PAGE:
With the summer season being a busy time for farmers and growers keen to get the fert’ on, there’s often a tendency to focus on getting the job done, rather than think too much about what’s in the product or how it’s being applied, says the Fertiliser Quality Council.
The organisation, which overseas Fertmark and Spreadmark, the industry schemes which respectively set benchmarks for fertiliser quality and application, says where a single nutrient fertiliser is being applied this isn’t too much of an issue.
But where multiple nutrients are being applied, farmers and growers need to know whether the product is a single compound fertiliser or a blend of products so they can then understand how it will spread and so manage their own expectations.
A compound fertiliser, for example, is made up of several nutrients combined into a single, evenly sized granule. These granules are manufactured as uniformly as possible in terms of shape, size and weight. When distributed, compound granules tend to flow freely and evenly, promoting even growth.
By comparison, a fertiliser blend may feature less uniform granules with particles varying in size, shape and weight. There’s a risk that particles can segregate resulting in some not being thrown as far as others leading to uneven distribution and a risk of striping.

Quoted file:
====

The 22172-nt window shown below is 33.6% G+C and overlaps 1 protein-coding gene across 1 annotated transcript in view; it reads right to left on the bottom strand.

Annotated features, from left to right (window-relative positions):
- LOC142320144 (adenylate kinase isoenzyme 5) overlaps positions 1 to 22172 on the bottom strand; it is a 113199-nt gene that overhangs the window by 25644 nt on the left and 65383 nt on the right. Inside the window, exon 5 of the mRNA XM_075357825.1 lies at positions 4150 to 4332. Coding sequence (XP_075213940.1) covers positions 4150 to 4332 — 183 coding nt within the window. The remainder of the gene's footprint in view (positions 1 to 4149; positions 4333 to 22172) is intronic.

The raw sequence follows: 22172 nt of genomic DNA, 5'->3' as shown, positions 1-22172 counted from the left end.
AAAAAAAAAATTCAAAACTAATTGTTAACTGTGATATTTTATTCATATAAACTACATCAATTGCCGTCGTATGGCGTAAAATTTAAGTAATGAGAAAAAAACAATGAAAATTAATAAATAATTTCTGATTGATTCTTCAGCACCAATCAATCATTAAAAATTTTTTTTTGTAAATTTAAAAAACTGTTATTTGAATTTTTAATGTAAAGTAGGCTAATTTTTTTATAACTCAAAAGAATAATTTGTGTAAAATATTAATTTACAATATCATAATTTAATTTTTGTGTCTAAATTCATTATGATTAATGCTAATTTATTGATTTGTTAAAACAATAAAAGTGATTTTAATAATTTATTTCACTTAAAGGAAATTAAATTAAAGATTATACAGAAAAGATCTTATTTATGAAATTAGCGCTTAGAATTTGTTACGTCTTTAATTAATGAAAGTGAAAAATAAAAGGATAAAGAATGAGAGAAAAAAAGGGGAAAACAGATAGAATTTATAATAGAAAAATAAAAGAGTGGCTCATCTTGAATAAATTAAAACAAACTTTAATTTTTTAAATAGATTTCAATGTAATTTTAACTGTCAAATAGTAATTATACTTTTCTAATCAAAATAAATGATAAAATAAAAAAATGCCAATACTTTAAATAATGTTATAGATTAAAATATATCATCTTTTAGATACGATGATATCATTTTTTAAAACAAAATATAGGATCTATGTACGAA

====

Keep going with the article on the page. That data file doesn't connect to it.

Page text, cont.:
Anders Crofoot, FQC Chairman, says it’s important for farmers and growers to know the characteristics of the fertiliser they have ordered so that they understand the distribution outcomes.
“If accurate and even spread is critical to the growth of the crop, a quality compound will achieve those results. If accuracy is less important, a more cost-effective blend might be best.
“Whichever farmers and growers choose, it is critical that they talk to their spreader operator and discuss product and application details. Spreader operators are highly knowledgeable about fertiliser products and will calibrate their vehicles to best suit the fertiliser type. Good communication will ensure that there are no false expectations around how a product will spread.
Mr Crofoot adds that farmers and growers should always ensure they are using a Fertmark approved fertiliser and a Spreadmark accredited spreader operator. “Fertmark guarantees that what’s in the bag is true to label and a Spreadmark accreditation means that highly trained operators can guarantee that distribution is as accurate and even as possible, as well as to the farmer’s best agronomical and economic advantage.”
To ensure a fertiliser is Fertmark verified, farmers and growers are encouraged to look out for the Fertmark logo as well as ask the question of their manufacturer or supplier. More information about Fertmark and engaging a Spreadmark certified operator is available at www.fqc.co.nz, where the latest list of Spreadmark Registered Companies can be downloaded.